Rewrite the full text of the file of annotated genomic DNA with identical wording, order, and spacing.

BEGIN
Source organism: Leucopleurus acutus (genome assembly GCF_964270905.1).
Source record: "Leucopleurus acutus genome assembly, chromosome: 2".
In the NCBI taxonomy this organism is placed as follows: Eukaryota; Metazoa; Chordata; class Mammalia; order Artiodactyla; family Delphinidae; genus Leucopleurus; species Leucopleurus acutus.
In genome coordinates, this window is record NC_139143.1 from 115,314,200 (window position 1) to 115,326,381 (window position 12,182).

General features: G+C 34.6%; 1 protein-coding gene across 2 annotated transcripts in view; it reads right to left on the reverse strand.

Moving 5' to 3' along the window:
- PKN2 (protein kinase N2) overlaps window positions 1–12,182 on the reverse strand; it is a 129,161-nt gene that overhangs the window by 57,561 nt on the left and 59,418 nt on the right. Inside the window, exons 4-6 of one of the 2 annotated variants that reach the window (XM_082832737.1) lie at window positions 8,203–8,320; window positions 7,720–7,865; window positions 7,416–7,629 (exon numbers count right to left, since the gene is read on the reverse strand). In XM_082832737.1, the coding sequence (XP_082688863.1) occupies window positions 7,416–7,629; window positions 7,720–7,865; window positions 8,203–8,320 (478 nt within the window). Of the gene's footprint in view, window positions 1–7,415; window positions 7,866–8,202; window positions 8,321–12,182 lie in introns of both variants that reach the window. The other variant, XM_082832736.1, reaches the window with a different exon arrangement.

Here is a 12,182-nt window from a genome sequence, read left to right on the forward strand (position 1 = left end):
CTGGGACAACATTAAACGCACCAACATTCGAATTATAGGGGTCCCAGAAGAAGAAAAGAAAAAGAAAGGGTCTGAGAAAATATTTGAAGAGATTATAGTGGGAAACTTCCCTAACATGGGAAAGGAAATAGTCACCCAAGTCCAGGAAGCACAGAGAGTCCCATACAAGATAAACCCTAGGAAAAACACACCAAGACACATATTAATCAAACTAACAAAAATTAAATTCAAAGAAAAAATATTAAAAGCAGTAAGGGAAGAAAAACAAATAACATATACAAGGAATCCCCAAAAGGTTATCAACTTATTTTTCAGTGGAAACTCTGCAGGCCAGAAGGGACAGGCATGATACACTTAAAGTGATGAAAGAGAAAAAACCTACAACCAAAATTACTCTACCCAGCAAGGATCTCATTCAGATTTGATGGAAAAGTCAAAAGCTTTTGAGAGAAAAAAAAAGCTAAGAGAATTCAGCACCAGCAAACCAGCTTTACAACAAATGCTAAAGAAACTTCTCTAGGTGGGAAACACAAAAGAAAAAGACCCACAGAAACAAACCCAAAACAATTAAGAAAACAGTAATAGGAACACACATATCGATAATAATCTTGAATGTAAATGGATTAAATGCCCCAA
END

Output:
Source organism: Leucopleurus acutus (genome assembly GCF_964270905.1).
Source record: "Leucopleurus acutus genome assembly, chromosome: 2".
In the NCBI taxonomy this organism is placed as follows: Eukaryota; Metazoa; Chordata; class Mammalia; order Artiodactyla; family Delphinidae; genus Leucopleurus; species Leucopleurus acutus.
In genome coordinates, this window is record NC_139143.1 from 115,314,200 (window position 1) to 115,326,381 (window position 12,182).

General features: G+C 34.6%; 1 protein-coding gene across 2 annotated transcripts in view; it reads right to left on the reverse strand.

Moving 5' to 3' along the window:
- PKN2 (protein kinase N2) overlaps window positions 1–12,182 on the reverse strand; it is a 129,161-nt gene that overhangs the window by 57,561 nt on the left and 59,418 nt on the right. Inside the window, exons 4-6 of one of the 2 annotated variants that reach the window (XM_082832737.1) lie at window positions 8,203–8,320; window positions 7,720–7,865; window positions 7,416–7,629 (exon numbers count right to left, since the gene is read on the reverse strand). In XM_082832737.1, the coding sequence (XP_082688863.1) occupies window positions 7,416–7,629; window positions 7,720–7,865; window positions 8,203–8,320 (478 nt within the window). Of the gene's footprint in view, window positions 1–7,415; window positions 7,866–8,202; window positions 8,321–12,182 lie in introns of both variants that reach the window. The other variant, XM_082832736.1, reaches the window with a different exon arrangement.

Here is a 12,182-nt window from a genome sequence, read left to right on the forward strand (position 1 = left end):
CTGGGACAACATTAAACGCACCAACATTCGAATTATAGGGGTCCCAGAAGAAGAAAAGAAAAAGAAAGGGTCTGAGAAAATATTTGAAGAGATTATAGTGGGAAACTTCCCTAACATGGGAAAGGAAATAGTCACCCAAGTCCAGGAAGCACAGAGAGTCCCATACAAGATAAACCCTAGGAAAAACACACCAAGACACATATTAATCAAACTAACAAAAATTAAATTCAAAGAAAAAATATTAAAAGCAGTAAGGGAAGAAAAACAAATAACATATACAAGGAATCCCCAAAAGGTTATCAACTTATTTTTCAGTGGAAACTCTGCAGGCCAGAAGGGACAGGCATGATACACTTAAAGTGATGAAAGAGAAAAAACCTACAACCAAAATTACTCTACCCAGCAAGGATCTCATTCAGATTTGATGGAAAAGTCAAAAGCTTTTGAGAGAAAAAAAAAGCTAAGAGAATTCAGCACCAGCAAACCAGCTTTACAACAAATGCTAAAGAAACTTCTCTAGGTGGGAAACACAAAAGAAAAAGACCCACAGAAACAAACCCAAAACAATTAAGAAAACAGTAATAGGAACACACATATCGATAATAATCTTGAATGTAAATGGATTAAATGCCCCAA